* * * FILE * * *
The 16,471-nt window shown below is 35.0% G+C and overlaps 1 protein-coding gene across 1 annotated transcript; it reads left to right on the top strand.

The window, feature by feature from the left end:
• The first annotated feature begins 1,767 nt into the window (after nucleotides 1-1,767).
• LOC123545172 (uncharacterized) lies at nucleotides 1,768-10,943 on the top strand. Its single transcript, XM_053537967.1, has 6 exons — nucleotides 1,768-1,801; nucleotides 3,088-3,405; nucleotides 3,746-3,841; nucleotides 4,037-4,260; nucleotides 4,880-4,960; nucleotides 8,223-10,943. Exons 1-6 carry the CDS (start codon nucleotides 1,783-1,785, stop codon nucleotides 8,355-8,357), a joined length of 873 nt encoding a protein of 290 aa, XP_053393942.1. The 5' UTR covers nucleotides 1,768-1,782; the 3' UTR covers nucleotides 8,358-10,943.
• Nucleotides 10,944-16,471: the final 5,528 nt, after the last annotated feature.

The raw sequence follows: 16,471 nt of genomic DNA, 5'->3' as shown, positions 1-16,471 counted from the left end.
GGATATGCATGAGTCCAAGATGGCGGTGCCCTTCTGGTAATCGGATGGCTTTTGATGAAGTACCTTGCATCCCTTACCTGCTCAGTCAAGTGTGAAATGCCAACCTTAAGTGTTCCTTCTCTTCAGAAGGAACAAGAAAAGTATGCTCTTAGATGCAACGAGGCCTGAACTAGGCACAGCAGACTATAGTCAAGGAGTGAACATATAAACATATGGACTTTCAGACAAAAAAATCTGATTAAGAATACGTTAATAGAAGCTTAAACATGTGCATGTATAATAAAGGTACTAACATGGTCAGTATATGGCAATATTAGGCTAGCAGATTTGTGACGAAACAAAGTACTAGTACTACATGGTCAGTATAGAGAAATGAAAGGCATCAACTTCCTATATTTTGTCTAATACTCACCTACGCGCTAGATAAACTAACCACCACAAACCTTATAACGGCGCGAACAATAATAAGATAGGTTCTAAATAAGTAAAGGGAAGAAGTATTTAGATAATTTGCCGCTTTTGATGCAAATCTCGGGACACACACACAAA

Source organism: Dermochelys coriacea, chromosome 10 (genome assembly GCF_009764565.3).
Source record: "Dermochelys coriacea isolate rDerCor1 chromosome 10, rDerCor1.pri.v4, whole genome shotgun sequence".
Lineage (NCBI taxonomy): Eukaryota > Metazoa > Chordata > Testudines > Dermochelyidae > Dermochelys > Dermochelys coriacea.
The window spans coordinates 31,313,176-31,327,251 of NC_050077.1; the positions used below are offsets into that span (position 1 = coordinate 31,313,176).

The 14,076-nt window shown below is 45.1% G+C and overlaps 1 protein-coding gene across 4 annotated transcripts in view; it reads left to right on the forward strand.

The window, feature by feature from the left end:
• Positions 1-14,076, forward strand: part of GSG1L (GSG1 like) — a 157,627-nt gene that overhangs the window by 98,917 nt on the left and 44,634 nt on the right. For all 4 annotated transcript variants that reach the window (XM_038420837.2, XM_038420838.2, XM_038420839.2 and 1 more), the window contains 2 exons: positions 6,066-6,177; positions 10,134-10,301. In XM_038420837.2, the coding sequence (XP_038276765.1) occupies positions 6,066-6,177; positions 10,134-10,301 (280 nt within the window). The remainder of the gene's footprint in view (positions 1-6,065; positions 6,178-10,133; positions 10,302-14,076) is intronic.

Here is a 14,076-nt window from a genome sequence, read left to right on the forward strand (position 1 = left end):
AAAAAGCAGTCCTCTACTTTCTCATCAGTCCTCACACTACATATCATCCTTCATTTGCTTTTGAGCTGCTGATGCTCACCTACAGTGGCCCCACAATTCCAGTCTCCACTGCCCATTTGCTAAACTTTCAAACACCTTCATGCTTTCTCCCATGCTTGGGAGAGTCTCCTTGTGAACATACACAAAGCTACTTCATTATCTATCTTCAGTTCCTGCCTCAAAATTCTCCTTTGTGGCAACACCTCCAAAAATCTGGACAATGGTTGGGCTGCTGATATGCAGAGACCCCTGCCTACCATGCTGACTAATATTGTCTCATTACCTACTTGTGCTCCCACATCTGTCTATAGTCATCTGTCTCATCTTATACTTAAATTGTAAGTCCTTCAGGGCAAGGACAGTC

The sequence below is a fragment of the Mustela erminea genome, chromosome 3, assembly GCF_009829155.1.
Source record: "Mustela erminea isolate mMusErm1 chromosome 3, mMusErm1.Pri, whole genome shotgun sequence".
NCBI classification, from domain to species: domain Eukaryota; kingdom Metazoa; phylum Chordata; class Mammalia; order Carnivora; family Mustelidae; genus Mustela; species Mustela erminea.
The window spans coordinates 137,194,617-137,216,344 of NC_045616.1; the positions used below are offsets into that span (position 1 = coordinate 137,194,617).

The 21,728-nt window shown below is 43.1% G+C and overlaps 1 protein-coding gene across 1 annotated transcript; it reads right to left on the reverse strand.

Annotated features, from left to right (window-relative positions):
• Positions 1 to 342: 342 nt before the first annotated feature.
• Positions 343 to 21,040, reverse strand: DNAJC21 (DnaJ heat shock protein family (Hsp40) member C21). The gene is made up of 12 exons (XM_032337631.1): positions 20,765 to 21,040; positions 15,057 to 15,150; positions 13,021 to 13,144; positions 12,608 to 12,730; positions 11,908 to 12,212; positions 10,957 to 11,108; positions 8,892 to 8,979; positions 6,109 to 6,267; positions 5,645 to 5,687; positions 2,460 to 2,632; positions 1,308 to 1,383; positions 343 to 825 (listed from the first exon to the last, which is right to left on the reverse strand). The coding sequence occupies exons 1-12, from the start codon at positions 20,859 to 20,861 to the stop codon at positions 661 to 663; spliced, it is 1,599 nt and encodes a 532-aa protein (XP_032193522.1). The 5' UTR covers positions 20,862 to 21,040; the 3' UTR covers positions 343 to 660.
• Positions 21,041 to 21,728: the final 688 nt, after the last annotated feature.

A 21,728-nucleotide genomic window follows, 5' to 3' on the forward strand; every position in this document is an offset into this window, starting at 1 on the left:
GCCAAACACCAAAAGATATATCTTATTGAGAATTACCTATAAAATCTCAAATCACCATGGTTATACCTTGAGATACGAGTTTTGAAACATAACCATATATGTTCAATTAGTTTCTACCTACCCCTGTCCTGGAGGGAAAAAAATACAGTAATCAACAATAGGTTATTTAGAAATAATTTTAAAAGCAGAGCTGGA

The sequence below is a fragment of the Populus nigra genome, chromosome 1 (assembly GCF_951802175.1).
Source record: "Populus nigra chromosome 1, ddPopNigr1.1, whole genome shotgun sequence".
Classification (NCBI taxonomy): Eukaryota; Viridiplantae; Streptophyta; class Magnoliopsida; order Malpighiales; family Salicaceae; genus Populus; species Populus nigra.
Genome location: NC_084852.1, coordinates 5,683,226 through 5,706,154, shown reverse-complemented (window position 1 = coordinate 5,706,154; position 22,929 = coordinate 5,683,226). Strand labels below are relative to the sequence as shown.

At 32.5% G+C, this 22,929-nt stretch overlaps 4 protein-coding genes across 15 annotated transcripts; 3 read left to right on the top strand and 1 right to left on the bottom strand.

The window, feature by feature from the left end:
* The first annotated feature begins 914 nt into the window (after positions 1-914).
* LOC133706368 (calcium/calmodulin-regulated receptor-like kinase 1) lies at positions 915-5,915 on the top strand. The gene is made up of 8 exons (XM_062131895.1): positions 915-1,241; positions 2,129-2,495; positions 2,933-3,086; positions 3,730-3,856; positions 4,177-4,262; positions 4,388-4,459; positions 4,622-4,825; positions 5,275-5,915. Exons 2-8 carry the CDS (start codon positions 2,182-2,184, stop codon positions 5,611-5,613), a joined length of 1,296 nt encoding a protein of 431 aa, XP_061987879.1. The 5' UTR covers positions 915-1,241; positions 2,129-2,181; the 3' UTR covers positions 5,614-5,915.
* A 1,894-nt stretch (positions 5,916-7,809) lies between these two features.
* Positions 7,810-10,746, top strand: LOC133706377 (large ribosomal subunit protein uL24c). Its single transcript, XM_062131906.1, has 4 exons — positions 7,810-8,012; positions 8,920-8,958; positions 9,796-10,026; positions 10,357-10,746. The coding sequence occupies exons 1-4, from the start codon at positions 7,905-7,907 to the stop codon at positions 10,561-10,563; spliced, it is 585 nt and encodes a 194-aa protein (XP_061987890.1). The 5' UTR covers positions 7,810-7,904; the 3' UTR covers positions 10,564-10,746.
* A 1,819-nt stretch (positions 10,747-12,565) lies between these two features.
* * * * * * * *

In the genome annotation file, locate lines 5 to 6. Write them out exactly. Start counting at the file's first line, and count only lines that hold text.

• Nucleotides 10,944-16,471: the final 5,528 nt, after the last annotated feature.

The raw sequence follows: 16,471 nt of genomic DNA, 5'->3' as shown, positions 1-16,471 counted from the left end.